Macrosynthetic fibers played an important reinforcing role in the $9 million expansion project at the Erie Art Museum in Erie, PA. The museum owner's desire for an eye-catching and joint-free floor surface for their 10,000 sq. ft. addition prompted concrete contractor Tom Maya to submit high-volume macrosynthetic fibers as an alternate to the specified matt-steel reinforcement. Based on previous macro-fiber experiences, Maya felt fibers offered the best opportunity to minimize joints and cracking on the high-profile gallery floor. Critical to success however, would be the fibers' ability to mix and distribute uniformly and finish well, even at the high dosages required (7.5 lbs./cu.yd.), while not affecting the aesthetics of the grind-and-polish surface treatment.

While the results speak for themselves, the FORTA-FERRO® macrosynthetic fiber succeeded in controlling shrinkage, cracking, and curling in the large and irregularly-shaped joint-free floor sections. The final floor finish was impressive enough to cause concern by museum curators that the floor might actually divert attention from the gallery exhibitions. The floor system included a 1 ½" thick fiber-reinforced mud matt required due to poor sub-grade conditions, and topped with a 5" thick concrete floor separated by a double slip-sheet to allow for possible movement.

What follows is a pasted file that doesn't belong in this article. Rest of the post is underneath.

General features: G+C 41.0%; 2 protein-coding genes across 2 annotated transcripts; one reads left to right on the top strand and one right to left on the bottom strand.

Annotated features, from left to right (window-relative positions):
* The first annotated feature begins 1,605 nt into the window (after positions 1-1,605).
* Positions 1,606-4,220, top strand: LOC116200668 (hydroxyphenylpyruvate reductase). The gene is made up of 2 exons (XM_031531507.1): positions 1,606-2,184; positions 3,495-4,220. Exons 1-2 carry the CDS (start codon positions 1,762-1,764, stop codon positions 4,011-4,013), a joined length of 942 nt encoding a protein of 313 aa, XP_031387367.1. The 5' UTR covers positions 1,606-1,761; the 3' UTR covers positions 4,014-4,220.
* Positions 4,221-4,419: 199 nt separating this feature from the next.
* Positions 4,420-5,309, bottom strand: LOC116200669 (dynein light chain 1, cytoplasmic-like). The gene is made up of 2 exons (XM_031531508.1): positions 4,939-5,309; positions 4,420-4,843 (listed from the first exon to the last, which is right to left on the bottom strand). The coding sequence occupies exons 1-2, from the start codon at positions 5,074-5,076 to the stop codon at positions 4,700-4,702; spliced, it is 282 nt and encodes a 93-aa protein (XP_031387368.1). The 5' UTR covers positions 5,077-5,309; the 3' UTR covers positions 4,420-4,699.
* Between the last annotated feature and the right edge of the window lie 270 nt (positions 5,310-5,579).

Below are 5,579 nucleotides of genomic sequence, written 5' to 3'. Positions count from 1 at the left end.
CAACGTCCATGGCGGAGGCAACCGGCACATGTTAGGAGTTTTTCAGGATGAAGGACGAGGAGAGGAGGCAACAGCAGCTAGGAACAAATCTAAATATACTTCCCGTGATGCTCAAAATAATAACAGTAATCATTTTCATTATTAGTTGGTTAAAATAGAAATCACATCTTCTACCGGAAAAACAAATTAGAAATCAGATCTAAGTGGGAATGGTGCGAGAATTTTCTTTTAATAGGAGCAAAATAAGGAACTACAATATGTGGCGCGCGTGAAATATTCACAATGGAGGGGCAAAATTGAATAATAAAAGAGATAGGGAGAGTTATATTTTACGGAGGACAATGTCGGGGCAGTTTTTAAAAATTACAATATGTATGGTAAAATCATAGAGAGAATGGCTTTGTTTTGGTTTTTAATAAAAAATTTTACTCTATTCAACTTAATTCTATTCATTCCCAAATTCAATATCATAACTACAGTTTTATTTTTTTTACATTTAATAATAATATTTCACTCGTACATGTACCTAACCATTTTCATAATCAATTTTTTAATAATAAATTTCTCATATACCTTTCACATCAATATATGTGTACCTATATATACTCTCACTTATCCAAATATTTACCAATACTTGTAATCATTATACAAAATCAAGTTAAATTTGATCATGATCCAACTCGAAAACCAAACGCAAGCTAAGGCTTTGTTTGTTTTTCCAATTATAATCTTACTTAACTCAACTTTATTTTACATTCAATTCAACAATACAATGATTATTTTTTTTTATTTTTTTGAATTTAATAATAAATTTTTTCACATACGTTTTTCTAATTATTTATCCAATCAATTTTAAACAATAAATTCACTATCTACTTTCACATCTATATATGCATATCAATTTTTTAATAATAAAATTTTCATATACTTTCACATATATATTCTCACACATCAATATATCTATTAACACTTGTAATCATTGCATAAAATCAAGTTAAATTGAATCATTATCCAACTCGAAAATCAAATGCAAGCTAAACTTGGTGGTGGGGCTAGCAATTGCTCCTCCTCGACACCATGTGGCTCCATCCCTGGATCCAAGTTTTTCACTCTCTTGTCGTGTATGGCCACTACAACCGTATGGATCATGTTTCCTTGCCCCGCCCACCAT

The floor was comprised of a 3,000 psi high-performance exposed-aggregate concrete, that involved a 5-step grind-and-polish process. Grinding contractor Diamond Designer Concrete of Erie plans to use the project as a showcase reference for their fiber-reinforced, polished-floor system after the official museum opening in October 2010. The green-practice project is currently awaiting notification of silver or gold-level LEED certification for its green design and sustainable building operation.